1 Introduction

Natural environments are important for humans, providing food, shelter, and even symbolic or cultural meaning (e.g. Scannell and Gifford 2010). Moreover, natural environments have physiological and psychological benefits both for individuals (e.g. Berman et al. 2008; Bratman et al. 2019; Engemann et al. 2019; Hartig et al. 2014; Kuo 2015) and societies as a whole (e.g. Becker et al. 2019; Kuo and Sullivan 2001; Zelenski et al. 2015). With more and more people living in cities, urban forests and landscapes become particularly important areas for restoration. In Japan, for example, people engage in forest bathing—shinrin-yoku—in order to improve individual’s health (Hansen et al. 2017). Hansen and colleagues’ review of 64 studies suggested that practicing shinrin-yoku by “immersing oneself in nature by mindfully using all five senses” (ibid. p.1) is associated with various therapeutic effects (e.g. in terms of reducing depression, anxiety, heart rate). At the same time, more and more people in industrialized societies spend their time in environments that lack of natural elements, such as cities and buildings. In addition, as Mattila and colleagues argued (2020), based on Ilies and colleagues (Ilies et al. 2007) and De Lange and colleagues (De Lange et al. 2003), many jobs and daily hassles require constant attention and high workload, resulting in stress and long-term deterioration of well-being. Stressful work environments and commuting may also hinder physical nature experiences, thus requiring alternatives for psychological and physiological restoration. Similarly, many people may not have the physical constitution or mobility to access nature areas. It is therefore useful to assess the effectiveness of interventions that simulate natural environments through virtual reality (VR) technology. The goal of the current study was thus to validate whether a simulated forest environment through VR has comparable benefits with regard to indicators of well-being than a comparable urban forest environment.

1.1 Effects of nature experiences on well-being

Health and well-being are important aspects for a fulfilled life. According to the World Health Organization (WHO 2019), health is ‘a state of complete physical, mental, and social well-being and not merely the absence of disease or infirmity’ (see the first principle of the Preamble to the WHO Constitution: https://www.who.int/about/who-we-are/constitution). Mental well-being, then, can be seen as one part of health, and can be defined as a multicomponent concept that includes affective and cognitive elements (Bratman et al. 2019). These components refer to cognitive functioning in the sense of attention and memory capacity (which are relevant within restoration theories; see below), as well as to (the lack of) mental distress and negative affect. The latter concepts in particular are often used in studies investigating effects of nature experiences on mental health.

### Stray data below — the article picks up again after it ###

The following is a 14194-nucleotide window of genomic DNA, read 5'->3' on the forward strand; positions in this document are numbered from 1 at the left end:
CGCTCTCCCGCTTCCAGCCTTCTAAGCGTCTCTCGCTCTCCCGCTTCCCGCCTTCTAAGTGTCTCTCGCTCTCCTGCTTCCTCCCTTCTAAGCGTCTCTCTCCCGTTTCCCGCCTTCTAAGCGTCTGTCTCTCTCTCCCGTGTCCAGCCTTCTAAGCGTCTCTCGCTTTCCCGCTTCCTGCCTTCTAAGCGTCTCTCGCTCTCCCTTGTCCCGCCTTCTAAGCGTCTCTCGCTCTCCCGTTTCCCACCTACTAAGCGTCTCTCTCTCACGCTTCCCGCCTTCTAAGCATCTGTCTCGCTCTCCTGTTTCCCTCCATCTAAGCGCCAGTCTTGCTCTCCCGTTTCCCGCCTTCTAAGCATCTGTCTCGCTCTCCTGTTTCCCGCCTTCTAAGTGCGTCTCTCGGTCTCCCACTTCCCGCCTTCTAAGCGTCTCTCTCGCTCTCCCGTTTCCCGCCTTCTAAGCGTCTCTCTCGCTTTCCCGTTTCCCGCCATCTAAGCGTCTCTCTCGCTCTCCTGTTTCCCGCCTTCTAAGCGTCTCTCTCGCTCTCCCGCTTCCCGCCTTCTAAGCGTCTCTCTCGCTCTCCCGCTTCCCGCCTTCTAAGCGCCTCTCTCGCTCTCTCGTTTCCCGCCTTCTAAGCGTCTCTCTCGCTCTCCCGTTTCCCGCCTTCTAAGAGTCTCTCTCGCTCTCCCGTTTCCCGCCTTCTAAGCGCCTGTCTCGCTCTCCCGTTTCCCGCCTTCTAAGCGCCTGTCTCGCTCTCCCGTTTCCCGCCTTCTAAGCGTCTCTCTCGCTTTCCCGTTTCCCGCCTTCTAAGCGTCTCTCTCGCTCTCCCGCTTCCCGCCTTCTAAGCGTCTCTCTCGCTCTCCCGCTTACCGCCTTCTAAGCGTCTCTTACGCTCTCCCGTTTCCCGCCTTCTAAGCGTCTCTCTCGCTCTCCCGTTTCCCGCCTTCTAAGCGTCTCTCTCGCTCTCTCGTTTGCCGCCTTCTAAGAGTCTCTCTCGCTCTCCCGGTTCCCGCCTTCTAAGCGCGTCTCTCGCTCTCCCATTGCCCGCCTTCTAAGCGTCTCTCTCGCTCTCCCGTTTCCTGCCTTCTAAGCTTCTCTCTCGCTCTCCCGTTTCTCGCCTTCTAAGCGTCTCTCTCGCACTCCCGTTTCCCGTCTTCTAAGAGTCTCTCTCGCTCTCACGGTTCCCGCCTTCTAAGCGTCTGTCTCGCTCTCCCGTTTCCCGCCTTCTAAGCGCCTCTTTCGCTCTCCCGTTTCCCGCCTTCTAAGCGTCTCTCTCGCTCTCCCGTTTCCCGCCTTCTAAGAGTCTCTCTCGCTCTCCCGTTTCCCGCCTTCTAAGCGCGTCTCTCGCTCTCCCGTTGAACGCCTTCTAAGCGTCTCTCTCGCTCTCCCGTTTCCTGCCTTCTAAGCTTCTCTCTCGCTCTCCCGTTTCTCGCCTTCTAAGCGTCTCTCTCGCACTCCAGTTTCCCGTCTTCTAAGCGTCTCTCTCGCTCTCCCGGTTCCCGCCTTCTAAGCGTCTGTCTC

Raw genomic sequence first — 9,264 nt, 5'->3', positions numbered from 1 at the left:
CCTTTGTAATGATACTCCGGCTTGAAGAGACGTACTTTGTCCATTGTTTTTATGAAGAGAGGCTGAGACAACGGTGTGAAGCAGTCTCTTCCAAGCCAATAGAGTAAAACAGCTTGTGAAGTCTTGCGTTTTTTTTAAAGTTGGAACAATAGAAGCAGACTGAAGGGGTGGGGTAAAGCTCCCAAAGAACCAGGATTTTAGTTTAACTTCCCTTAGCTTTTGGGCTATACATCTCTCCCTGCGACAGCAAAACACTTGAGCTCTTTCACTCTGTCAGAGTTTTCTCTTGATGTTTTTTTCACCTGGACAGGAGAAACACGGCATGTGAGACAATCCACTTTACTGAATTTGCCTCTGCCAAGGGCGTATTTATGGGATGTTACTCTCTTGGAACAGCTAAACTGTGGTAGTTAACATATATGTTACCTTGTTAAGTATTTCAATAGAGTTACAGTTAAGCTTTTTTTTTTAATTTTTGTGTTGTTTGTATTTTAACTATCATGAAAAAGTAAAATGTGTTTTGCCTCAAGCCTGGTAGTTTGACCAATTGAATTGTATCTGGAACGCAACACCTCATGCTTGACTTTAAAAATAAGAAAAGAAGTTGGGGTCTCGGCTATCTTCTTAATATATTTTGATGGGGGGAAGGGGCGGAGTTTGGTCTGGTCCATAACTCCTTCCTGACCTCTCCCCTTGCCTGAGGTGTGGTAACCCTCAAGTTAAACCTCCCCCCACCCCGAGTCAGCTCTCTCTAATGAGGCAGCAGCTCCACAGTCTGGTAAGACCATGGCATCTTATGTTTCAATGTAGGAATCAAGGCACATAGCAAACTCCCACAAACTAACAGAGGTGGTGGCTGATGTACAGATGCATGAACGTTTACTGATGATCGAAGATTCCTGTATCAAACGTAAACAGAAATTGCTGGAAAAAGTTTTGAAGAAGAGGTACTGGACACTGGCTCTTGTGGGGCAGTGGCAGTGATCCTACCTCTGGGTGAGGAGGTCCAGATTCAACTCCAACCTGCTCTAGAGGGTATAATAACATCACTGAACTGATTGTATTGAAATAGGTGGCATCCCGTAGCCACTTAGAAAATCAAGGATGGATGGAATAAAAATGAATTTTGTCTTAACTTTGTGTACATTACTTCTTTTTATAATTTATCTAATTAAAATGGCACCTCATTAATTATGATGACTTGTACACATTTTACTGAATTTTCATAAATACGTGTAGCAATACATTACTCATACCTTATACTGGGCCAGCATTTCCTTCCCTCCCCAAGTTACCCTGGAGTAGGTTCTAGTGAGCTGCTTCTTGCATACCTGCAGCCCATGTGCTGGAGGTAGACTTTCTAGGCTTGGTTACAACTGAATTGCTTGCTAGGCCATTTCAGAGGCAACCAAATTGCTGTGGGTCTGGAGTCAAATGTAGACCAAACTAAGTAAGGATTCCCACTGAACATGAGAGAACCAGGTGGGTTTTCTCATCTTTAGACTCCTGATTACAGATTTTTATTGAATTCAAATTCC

As indicated above, immersive natural environments—especially when compared to urban or built environments—are associated with several beneficial health effects (e.g. Bratman et al. 2019; Hartig et al. 2014; Kuo 2015). These effects are often discussed in relation to two influential theories in the field, namely the attention restoration theory (ART; Kaplan 1995) and stress recovery theory (SRT; Ulrich et al. 1991). These theories have been used to seek explanations for the therapeutic effects of shinrin-yoku (Hansen et al. 2017). The ART claims that voluntary attention (i.e. directed attention) depletes in urban environments and cognitively demanding tasks, and restores in natural environments (Kaplan 1995). The restorativeness of a natural environment is assumed to be based on feelings of fascination, being-away, coherence, and compatibility (Kaplan 1995). SRT in turn proposes that natural environments influence affective states and therefore facilitate recovering from stressors (Ulrich et al. 1991). For both theories, there is evidence, both in real-life settings as well as in virtual nature settings (through VR, videos, or pictures; e.g. Brown et al. 2013; Gladwell et al. 2012; Valtchanov and Ellard 2010; for meta-analyses on various aspects of restoration, see Menardo et al. 2019; Ohly et al. 2016; Stevenson et al. 2018).

Although physical urban nature experiences in particular benefit not only from natural views and sounds, but also natural odours, reduced noise, a more beneficial air composition, and a natural terrain underfoot (Alvarsson et al. 2010; Franco et al. 2017; Kuo 2015), virtual representations of nature can evoke some of the beneficial effects as well. Merely watching videos or images depicting natural environments (often compared to built environments) brings benefits in terms of current affective states, working memory, and subjective restoration and stress (Berman et al. 2008; Berto 2005; Gamble et al. 2014; Hartig et al. 1996; van den Berg et al. 2015). With an increasing number of people having limited access to natural environments, it is important to know how comparable experiences in real and virtual natural environments are. Based on these theoretical assumptions and related findings, it is likely that an immersive, digital VR nature experiences can result in improved mental health outcomes (Mattila et al. 2020).